A kind, simple gesture irked me, and, at first, I couldn’t articulate why.
I thought back to the last time this happened to me, when I spent a year deep in South Carolina, where cultural tradition meant a man would spot a woman from 20 feet away and hold the door open for as long as it took her to make it there; if he didn’t, it was because his momma didn’t teach him right.
History repeated itself; he opened the door for me and I embarrassedly squeaked out, “I can open the car door by myself, you really don’t need to do that.”
I think my reaction left us both feeling emasculated: he for having this action he’d long associated with “gentlemen-like” lady treatment scorned; me for feeling like I lost a little sense of pride birthed from my ornery aversion to traditional gender roles each time I submitted and let him open the door.
And I am not a bra-burning, self-righteous feminist cliche who embraces cargo pants, can’t take a sexist joke or two and sneers at the idea of stay-at-home mothers.
I, as a woman, live alone. I heave my own groceries up flights of stairs, I pull out my tool kit when something is broken and I’ll choose a strong beer in my pajama pants with my buddies over a high heeled martini night every time.
And all that really means is that I embrace the 21st century narrative of femininity; namely, I think it should be whatever the hell I want it to be.
And, to me, that’s a beautiful thing.
I like being stubborn.
I distinctly remember a moment on the playground in fifth grade in which a friend whispered coyly to me the same three words I’d heard for the last several years: “Brian likes you.”
And I liked him, too, of course, as I had since the time he pulled me in on the walk home from kindergarten and kissed me — the same instance in which I ran to his mom and tattled on him.
Each time I heard rumor of Brian’s affections, I reacted with a calculated, false sense of disgust and confidence; my rhetoric would always rely upon something along the lines of, “I don’t need any boys, and I don’t like him.”
For years, I found there to be something paralytically exposing about openly admitting my affections for a male on the guarantee that, at one time, those mutual affections would methodically deflate, as do the saccharine-filled balloons that define essentially every adolescent experimentation with relationships.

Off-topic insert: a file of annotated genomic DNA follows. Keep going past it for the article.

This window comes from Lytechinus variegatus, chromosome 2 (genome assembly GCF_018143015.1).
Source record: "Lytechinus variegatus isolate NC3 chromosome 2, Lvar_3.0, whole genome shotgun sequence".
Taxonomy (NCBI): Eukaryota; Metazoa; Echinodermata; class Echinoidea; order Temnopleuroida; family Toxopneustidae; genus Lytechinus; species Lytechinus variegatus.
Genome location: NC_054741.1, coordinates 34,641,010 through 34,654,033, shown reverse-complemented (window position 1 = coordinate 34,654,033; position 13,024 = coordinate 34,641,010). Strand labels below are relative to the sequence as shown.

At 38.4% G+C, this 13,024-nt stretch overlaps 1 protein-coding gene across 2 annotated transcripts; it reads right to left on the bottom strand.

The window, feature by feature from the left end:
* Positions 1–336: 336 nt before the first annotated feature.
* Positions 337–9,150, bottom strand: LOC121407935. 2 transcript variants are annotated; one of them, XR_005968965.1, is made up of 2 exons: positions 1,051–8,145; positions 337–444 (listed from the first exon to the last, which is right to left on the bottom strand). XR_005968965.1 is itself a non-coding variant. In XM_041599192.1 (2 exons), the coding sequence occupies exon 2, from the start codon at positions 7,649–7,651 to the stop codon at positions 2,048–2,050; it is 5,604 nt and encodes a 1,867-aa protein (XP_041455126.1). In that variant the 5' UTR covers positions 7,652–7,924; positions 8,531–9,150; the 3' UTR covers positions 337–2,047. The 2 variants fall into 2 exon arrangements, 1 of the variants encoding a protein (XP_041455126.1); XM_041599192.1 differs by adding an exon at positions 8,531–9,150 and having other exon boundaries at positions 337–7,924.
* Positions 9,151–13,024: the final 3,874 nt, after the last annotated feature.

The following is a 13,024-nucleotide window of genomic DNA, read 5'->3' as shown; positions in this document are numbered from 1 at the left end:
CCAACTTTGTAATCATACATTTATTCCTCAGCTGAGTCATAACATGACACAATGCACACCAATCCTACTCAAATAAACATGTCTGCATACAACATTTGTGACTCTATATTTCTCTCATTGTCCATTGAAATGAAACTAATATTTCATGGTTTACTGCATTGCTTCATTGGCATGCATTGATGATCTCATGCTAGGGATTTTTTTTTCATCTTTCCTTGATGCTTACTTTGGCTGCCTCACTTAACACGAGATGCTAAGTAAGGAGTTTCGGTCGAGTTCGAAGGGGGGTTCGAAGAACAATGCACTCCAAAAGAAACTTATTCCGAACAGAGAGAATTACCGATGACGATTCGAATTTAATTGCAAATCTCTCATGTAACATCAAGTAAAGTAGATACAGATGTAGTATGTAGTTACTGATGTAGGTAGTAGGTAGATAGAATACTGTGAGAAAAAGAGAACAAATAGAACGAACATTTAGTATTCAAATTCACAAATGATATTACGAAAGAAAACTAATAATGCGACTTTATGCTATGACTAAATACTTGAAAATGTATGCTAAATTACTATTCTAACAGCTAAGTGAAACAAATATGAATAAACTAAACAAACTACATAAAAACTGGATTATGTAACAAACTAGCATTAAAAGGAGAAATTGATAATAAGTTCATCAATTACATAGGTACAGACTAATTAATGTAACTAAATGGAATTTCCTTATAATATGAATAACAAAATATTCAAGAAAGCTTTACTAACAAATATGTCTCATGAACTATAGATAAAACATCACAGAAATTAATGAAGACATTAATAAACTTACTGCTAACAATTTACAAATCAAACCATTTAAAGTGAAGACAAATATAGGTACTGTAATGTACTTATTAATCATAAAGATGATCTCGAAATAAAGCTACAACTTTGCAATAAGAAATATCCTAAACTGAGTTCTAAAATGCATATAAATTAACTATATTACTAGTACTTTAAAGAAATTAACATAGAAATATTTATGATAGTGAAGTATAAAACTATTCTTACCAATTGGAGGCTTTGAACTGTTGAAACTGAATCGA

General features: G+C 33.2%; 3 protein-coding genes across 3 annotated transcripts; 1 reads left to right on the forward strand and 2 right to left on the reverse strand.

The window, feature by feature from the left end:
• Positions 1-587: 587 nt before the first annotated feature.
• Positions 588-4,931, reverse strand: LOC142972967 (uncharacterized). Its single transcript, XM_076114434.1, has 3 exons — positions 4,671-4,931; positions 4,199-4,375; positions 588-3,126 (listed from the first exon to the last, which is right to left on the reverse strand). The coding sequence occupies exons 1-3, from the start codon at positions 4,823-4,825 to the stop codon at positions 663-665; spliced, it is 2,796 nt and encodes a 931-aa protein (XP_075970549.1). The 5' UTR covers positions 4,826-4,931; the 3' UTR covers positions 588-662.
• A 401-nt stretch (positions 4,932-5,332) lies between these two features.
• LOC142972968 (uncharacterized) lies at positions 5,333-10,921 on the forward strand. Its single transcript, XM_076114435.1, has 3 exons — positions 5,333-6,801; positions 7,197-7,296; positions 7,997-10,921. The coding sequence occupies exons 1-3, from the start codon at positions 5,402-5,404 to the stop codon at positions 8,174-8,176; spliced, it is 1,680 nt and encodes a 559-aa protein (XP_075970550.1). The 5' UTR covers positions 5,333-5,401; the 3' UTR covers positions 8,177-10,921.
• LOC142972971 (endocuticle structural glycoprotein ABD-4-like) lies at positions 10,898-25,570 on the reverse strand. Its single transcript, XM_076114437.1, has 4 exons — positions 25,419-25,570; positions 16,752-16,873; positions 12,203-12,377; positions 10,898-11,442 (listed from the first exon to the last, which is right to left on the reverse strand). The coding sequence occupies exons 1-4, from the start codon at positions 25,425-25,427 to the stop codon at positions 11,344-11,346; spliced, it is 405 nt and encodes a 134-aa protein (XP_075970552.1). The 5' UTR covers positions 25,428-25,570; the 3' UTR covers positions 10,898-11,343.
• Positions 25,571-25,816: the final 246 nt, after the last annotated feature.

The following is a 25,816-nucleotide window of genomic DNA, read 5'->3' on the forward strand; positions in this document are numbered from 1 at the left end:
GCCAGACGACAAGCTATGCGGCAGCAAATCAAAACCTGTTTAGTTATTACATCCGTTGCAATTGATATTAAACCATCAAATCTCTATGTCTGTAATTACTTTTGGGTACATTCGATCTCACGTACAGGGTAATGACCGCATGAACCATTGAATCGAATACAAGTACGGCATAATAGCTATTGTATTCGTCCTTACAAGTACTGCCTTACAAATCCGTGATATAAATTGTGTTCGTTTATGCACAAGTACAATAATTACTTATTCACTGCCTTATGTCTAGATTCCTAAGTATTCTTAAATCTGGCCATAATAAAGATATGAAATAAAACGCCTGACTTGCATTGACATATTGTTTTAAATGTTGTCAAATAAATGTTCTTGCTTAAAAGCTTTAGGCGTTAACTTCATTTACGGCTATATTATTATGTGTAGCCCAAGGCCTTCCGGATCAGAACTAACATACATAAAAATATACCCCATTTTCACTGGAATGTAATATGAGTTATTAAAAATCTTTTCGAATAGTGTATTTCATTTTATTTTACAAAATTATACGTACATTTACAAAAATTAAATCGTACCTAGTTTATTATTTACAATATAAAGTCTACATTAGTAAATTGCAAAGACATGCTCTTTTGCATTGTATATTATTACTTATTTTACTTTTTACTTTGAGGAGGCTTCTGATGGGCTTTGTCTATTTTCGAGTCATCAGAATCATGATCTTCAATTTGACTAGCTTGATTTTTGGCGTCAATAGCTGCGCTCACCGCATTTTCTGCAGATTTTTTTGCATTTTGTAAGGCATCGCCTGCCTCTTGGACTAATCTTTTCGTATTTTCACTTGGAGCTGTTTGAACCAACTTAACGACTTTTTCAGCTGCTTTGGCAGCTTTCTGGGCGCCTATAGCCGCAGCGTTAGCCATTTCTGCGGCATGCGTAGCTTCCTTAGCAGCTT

Then I grew up, swapping out my feigned repulsion for every male who glanced my way with a dogged, intrinsic determination to be a “different” kind of girl — the kind who probably insists on covering both of our meals a little too often, the kind who is probably a little too willing to show up to his house in pajamas and a Pebbles-esque ponytail and the kind who is probably a little more eager than normal to chug a beer on command out of spite, just to keep up with the guys and prove I can.
And yet, there are some corners of relationship Hannah to which that ’tude hasn’t yet stretched, and I’m trying to figure out if that makes me a little bit of a hypocrite.
The last time Pete gave me a bouquet of flowers, my eyes bugged and stayed permanently googley for the next 48 hours. I sometimes experience weird pangs of irrational, girlish jealousy and, yes, if you’re a boy I’ve liked, I’ve feverishly wasted hours of my free time analyzing every word from you until they’ve become absolutely devoid of meaning.
And, still, I can’t come to terms with Pete opening the door for me sometimes because he thinks it’s the right thing to do. There’s something wrong with this picture.
Maybe chivalry isn’t dead. Maybe it’s just been redefined. Reincarnated.
As have been the definitions of what it means to belong to a nuclear family, if at a glacial pace.
As have magazine depictions of masculinity and femininity, for better or for worse.
“A woman who strives to be equal to a man lacks ambition,” said writer and psychologist Timothy Leary.
I don’t want to be equal. I don’t even want to better. I want to be whatever I want and not feel guilty about it.
CONTACT HANNAH MCCARTNEY: email@example.com